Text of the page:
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By Isabella Echevarría

On Friday, June 16, IPH held a special screening of It Ain’t Over, a documentary by Sean Mullin about baseball legend Lawrence “Yogi” Berra. The Hall of Fame catcher had a storied career from the 1940s through the ’80s playing for the New York Yankees and as a manager and coach, but his talent was often overshadowed by his outsized persona — and particularly by his famous “Yogi-isms.” 

Yogi-isms were phrases he spouted throughout his career that at first appear to make no sense, but then make perfect sense: “It ain’t over, ‘til it’s over.” “If there’s a fork in the road, take it.” As baseball historian John Thorn explains in It Ain’t Over, a Yogi-ism “is contradictory within itself and gorgeous.”

The screening was followed by a talkback with reporter and moderator Tim Funk, retired Charlotte Observer writer Lawrence Toppman, retired sportswriter Stan Olson and Mark West, former chair of the English department at UNC Charlotte. 

The evening was filled with lively discussion and playful banter. Funk started it off with the age-old question: “Jackie Robinson, safe or out?” In Game 1 of the 1955 World Series, Brooklyn Dodger Jackie Robinson famously beat the tag from Berra, the Yankees’ catcher, and stole home base. Or did he? “I think he was safe,” Olson said. “I hate to say it — Yogi is turning over in his grave — but I think he was safe. You just kept seeing that foot kind of get in there, and it’s close!”

“There is a mystery to it,” West said. “There are some things I don’t want to have resolved, and I don’t want that resolved.”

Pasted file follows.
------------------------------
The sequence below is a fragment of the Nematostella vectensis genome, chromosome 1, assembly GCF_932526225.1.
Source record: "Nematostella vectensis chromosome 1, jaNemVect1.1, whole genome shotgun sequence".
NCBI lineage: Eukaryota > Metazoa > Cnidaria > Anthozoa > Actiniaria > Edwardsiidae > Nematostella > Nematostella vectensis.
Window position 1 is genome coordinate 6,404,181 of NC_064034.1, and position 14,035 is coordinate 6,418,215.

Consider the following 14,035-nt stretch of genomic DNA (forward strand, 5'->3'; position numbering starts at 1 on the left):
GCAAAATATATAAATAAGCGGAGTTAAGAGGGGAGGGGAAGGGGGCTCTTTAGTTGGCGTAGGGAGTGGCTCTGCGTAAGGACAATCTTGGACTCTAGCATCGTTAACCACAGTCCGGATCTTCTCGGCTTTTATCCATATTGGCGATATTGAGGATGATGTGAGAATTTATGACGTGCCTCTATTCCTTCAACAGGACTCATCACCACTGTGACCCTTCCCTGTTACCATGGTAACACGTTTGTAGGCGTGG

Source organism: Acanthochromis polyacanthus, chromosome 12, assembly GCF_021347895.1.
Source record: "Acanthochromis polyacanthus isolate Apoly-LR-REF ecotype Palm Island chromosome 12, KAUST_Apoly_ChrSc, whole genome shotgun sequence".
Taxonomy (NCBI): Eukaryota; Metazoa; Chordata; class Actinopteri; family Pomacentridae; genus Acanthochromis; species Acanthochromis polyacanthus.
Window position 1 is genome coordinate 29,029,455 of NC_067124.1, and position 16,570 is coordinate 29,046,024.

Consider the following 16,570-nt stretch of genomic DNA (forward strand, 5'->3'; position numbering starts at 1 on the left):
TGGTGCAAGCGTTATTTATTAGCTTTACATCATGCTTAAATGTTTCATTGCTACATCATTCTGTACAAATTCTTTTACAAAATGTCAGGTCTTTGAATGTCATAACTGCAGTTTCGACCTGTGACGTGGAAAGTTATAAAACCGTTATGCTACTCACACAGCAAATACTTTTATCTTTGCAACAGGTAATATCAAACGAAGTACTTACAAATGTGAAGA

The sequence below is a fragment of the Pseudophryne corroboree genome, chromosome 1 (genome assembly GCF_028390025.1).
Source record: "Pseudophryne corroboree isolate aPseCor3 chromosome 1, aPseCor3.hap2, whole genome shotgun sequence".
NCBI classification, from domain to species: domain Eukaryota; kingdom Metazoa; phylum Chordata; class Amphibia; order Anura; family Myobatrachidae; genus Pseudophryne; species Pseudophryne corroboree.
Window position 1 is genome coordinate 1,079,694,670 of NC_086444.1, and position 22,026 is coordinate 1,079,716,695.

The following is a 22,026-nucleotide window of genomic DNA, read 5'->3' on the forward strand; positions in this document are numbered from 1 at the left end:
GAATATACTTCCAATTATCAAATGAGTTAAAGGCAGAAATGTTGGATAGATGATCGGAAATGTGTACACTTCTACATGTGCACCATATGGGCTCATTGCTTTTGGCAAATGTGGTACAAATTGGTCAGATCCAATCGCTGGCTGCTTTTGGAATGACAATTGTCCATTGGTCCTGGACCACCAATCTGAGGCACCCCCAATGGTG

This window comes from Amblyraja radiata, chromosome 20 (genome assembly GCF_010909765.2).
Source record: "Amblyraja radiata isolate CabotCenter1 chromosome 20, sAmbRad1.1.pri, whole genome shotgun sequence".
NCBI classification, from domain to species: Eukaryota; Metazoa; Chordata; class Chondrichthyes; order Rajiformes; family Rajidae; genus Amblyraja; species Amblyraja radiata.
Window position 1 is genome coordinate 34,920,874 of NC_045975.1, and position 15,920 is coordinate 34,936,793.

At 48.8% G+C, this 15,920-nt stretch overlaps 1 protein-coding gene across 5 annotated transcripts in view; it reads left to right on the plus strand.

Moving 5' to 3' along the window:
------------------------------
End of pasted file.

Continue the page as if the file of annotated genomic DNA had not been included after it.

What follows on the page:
West pondered why Yogi-isms have lived on in pop culture: “One of my favorite ones is ‘I really didn’t say everything I said.’ The thing about those Yogi-isms is that they capture, for me, one of the great beauties of the English language, which is that you can put words together that don’t make sense that make complete sense!” 

“I really think he was a poet in a way,” he added. “There’s a kind of truth to these kinds of peculiar phrases and sentences that resonate deeper than the words themselves. He had a natural gift for coming up with them.”

All three panelists reflected on Yogi’s kindhearted nature and welcoming spirit. “People just went up and chatted, and they took him to be a citizen on the same plane as themselves,” Toppman said. “Nobody felt daunted by Yogi.” Maybe that’s the key to his enduring fame: Whether you saw Yogi on the field, in a diner or on the big screen, he always felt like a familiar face. 

Catch It Ain’t Over while it is still playing at IPH!

Link to tickets:

Film enthusiast Isabella Echevarría loves talking about all things Wes Anderson, acting and independent filmmaking. 
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